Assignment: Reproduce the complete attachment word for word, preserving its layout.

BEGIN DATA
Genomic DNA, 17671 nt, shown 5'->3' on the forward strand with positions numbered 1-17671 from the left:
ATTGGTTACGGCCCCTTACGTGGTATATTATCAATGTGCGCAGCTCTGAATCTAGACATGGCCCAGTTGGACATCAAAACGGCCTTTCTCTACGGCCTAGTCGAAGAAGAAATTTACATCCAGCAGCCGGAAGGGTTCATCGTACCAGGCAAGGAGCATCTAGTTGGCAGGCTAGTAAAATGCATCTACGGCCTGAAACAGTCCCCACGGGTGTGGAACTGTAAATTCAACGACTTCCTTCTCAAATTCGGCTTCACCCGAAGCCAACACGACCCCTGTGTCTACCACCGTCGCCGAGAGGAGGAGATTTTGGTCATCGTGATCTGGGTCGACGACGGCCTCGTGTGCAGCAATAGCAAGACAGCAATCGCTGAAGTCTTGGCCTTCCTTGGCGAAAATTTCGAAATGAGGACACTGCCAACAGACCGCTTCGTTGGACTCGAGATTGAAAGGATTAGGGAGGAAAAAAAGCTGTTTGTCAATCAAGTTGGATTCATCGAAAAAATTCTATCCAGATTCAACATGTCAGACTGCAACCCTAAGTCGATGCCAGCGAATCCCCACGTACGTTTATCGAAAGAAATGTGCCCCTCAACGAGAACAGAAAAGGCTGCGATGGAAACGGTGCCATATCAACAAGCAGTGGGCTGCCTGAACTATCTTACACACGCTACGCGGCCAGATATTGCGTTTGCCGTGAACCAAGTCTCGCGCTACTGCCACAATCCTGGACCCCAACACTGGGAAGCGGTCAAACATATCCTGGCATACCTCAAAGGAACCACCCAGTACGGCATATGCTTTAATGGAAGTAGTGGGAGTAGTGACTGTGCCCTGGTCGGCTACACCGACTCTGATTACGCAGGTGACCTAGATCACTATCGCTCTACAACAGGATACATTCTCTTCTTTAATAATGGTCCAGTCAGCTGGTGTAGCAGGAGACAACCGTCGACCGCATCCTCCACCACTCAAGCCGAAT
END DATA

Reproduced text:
Genomic DNA, 17671 nt, shown 5'->3' on the forward strand with positions numbered 1-17671 from the left:
ATTGGTTACGGCCCCTTACGTGGTATATTATCAATGTGCGCAGCTCTGAATCTAGACATGGCCCAGTTGGACATCAAAACGGCCTTTCTCTACGGCCTAGTCGAAGAAGAAATTTACATCCAGCAGCCGGAAGGGTTCATCGTACCAGGCAAGGAGCATCTAGTTGGCAGGCTAGTAAAATGCATCTACGGCCTGAAACAGTCCCCACGGGTGTGGAACTGTAAATTCAACGACTTCCTTCTCAAATTCGGCTTCACCCGAAGCCAACACGACCCCTGTGTCTACCACCGTCGCCGAGAGGAGGAGATTTTGGTCATCGTGATCTGGGTCGACGACGGCCTCGTGTGCAGCAATAGCAAGACAGCAATCGCTGAAGTCTTGGCCTTCCTTGGCGAAAATTTCGAAATGAGGACACTGCCAACAGACCGCTTCGTTGGACTCGAGATTGAAAGGATTAGGGAGGAAAAAAAGCTGTTTGTCAATCAAGTTGGATTCATCGAAAAAATTCTATCCAGATTCAACATGTCAGACTGCAACCCTAAGTCGATGCCAGCGAATCCCCACGTACGTTTATCGAAAGAAATGTGCCCCTCAACGAGAACAGAAAAGGCTGCGATGGAAACGGTGCCATATCAACAAGCAGTGGGCTGCCTGAACTATCTTACACACGCTACGCGGCCAGATATTGCGTTTGCCGTGAACCAAGTCTCGCGCTACTGCCACAATCCTGGACCCCAACACTGGGAAGCGGTCAAACATATCCTGGCATACCTCAAAGGAACCACCCAGTACGGCATATGCTTTAATGGAAGTAGTGGGAGTAGTGACTGTGCCCTGGTCGGCTACACCGACTCTGATTACGCAGGTGACCTAGATCACTATCGCTCTACAACAGGATACATTCTCTTCTTTAATAATGGTCCAGTCAGCTGGTGTAGCAGGAGACAACCGTCGACCGCATCCTCCACCACTCAAGCCGAAT